There is no doubt that the threat of cyber crime is on the rise, and the Australian Cyber Security Centres 2016 Threat Report seems to indicate that whilst the complexity, extent and impact of the attacks is evolving, the underlying nature is not that different to previous years. Spear phishing, ransomware, web-seeding and malware are still the tools of choice for attackers.
The report highlights a range of instances where government agencies have assisted organisations to respond to cyber threats and incidents. Whilst some indicate that the threat report doesn’t contain anything new, this in itself is interesting in as much as what that says about cyber attacks in Australia.
The report says the ‘initial foothold’ is typically gained by phishing emails with a malicious file or link and, once inside the business perimeter, the attacker will embed themselves before getting down to the real dirty work of exfiltration.
If you have been around the security industry for a while, none of this will be of any real news to you. Whilst the software applications, extent of reach, damage done and costs of remediation continue to spiral ever upward, it does beg the question – what are we missing?
I agree that the report provides an important contribution to Australia’s cyber security posture, but also note that the response thus far has been by the technical community – and this is indicative of our continued iron grip on thinking of cyber attacks as a technical problem which must have a technical solution. Greater security and access controls, and activity monitoring are the backbone of IT security systems – but what about the greatest weakness? What about that infallible constant throughout our security history – the human element?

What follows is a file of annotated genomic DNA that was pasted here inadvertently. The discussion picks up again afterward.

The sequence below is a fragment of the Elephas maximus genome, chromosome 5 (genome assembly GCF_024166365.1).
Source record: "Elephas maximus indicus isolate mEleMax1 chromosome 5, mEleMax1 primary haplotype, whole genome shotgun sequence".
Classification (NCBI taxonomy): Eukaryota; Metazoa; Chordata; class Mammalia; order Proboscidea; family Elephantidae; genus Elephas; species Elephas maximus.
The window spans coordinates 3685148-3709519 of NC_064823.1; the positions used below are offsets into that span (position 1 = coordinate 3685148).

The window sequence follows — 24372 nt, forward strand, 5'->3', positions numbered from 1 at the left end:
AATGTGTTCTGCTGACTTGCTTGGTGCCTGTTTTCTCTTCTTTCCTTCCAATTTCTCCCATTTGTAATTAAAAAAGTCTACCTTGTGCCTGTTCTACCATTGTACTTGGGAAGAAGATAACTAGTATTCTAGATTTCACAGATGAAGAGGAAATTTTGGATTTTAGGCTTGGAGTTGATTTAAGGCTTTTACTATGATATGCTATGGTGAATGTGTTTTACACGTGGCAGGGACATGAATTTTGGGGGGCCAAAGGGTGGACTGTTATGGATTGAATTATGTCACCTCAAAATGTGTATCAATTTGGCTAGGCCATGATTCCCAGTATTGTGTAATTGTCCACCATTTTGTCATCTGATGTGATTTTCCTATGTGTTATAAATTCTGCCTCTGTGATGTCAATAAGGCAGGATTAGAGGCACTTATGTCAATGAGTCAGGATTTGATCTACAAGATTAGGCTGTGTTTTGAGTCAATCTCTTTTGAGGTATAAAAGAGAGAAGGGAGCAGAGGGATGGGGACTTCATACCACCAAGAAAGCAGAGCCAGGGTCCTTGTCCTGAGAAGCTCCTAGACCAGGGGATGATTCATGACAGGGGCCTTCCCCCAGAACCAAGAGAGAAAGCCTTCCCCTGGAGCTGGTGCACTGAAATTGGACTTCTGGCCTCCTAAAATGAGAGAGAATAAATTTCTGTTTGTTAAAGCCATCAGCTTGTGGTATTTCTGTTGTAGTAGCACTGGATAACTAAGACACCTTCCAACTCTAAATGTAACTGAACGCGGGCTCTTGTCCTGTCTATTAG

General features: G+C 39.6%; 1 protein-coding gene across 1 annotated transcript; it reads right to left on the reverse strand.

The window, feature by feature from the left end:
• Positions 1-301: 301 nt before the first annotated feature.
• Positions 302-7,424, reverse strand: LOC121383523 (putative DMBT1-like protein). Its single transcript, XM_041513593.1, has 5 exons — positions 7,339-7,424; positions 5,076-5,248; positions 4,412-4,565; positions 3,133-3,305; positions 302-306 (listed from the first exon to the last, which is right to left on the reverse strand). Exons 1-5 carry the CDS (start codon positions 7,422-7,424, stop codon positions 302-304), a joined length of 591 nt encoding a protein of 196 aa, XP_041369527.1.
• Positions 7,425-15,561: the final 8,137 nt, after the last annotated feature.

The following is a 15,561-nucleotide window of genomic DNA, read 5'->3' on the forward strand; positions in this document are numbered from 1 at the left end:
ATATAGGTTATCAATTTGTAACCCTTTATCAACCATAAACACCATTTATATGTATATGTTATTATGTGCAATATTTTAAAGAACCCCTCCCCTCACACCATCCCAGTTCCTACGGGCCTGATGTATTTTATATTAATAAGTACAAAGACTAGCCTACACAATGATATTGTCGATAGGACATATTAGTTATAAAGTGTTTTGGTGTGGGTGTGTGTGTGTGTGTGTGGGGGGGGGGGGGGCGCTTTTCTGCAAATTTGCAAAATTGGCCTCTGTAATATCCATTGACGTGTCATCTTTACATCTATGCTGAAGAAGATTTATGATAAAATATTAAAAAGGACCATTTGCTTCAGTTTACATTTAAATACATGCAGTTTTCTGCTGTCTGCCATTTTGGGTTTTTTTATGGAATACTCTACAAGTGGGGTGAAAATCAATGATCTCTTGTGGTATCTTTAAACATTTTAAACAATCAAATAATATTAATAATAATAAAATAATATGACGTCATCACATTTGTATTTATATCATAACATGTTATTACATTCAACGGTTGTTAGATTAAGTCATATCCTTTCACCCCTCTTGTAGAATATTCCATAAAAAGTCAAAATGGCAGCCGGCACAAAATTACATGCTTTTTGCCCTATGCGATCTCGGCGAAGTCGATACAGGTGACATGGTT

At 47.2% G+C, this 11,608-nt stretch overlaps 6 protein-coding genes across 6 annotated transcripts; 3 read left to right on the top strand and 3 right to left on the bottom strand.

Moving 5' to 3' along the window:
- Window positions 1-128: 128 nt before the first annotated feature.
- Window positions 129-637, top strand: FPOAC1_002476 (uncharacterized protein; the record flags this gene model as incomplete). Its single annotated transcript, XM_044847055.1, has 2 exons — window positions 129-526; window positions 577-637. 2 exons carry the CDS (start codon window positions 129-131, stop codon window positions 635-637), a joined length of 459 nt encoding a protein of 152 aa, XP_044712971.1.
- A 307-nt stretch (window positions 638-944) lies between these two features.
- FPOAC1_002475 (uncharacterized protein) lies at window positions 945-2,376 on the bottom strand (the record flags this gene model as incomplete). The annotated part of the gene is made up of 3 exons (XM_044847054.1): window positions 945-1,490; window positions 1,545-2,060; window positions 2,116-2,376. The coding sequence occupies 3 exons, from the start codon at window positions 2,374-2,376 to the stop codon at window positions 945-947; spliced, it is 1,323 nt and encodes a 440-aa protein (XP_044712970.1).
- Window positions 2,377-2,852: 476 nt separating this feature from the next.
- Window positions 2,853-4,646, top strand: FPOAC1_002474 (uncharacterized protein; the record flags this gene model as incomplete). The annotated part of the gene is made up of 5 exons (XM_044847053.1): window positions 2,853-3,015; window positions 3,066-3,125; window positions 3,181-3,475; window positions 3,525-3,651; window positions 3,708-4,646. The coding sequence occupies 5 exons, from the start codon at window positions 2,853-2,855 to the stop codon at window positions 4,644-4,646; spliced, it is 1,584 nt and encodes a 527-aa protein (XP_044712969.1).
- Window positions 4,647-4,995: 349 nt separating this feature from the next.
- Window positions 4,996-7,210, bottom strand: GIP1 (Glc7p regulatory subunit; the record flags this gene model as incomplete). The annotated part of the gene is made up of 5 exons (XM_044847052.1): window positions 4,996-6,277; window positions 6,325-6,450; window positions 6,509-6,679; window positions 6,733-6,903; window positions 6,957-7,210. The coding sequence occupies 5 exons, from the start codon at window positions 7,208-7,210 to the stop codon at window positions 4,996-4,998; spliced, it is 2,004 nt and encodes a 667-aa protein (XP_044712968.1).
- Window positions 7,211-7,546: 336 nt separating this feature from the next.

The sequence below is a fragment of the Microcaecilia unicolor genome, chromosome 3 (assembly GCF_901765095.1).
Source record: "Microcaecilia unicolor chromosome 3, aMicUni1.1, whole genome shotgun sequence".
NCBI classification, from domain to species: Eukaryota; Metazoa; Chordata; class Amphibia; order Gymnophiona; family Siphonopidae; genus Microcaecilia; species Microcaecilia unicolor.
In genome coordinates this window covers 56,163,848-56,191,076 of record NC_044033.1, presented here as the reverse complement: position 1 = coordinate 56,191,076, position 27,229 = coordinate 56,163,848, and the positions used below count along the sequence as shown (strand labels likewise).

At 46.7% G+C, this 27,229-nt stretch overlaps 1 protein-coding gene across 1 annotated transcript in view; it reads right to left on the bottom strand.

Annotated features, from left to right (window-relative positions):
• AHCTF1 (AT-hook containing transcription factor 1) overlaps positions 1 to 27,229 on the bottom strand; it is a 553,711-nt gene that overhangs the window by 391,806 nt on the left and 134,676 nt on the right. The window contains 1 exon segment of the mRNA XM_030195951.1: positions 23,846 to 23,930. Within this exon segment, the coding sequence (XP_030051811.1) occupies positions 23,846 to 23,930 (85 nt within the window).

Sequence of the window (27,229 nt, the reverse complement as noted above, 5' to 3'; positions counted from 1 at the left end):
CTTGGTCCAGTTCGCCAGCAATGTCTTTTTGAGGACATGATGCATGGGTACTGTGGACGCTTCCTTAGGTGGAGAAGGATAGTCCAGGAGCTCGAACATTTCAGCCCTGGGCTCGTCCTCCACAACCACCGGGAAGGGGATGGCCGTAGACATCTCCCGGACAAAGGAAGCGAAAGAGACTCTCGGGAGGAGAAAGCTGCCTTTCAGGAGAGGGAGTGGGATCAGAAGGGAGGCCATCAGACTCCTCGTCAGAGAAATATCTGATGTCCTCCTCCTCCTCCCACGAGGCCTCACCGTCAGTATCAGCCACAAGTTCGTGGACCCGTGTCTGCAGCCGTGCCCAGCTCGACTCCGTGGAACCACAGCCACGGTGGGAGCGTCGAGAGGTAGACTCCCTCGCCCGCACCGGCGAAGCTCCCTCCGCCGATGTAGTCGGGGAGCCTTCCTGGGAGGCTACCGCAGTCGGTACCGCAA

YOU ARE THE WEAKEST LINK
Who would have thought the words uttered by host Cornelia Frances to strike terror into the heart of game show contestants in 2001 and 2002 would apply to modern day cyber warfare. Whether unintentional or malicious, people are inherently the weak link in the cyber security chain. The most secure ring-fencing cannot protect against human nature.
At its most basic premise, those who have access are targeted by those who would exploit that access. All the money spent on firewalls, encryption and other proactive security measures can be nullified by the actions of an insider who opens the door to an attack. The types of attacks described in the ACSC report are all aimed at you – you are the weakest link.
Combined with social engineering, these types of attacks are potent weapons of the cyber battleground. A recent example of a staff member receiving both an email (containing false information) backed by a supporting telephone call made for a healthy pay day for the attackers. The employee simply overlooked the fact that they received the call and didn’t initiate it. Regardless, the ‘verification’ of the information proceeded and the door was opened for a significant funds transfer. This scenario is not uncommon.
Without a robust ‘Insider Threat’ plan that engenders a cultural change toward cyber security, we are destined to continually leave the door open for attackers. The heart of such a program relies on understanding:
- the electronic landscape of your organisation;
- the threat to your organisation;
- the response and understanding of the threat by your people.
Cyber security is not just an IT problem – it is also a people problem. It is not about blame – it is about empowering staff with the knowledge and framework to identify a potential threat and take action. But most importantly it needs understanding and support from the top of an organisation, to take control away from the hackers and embed it into the hierarchy.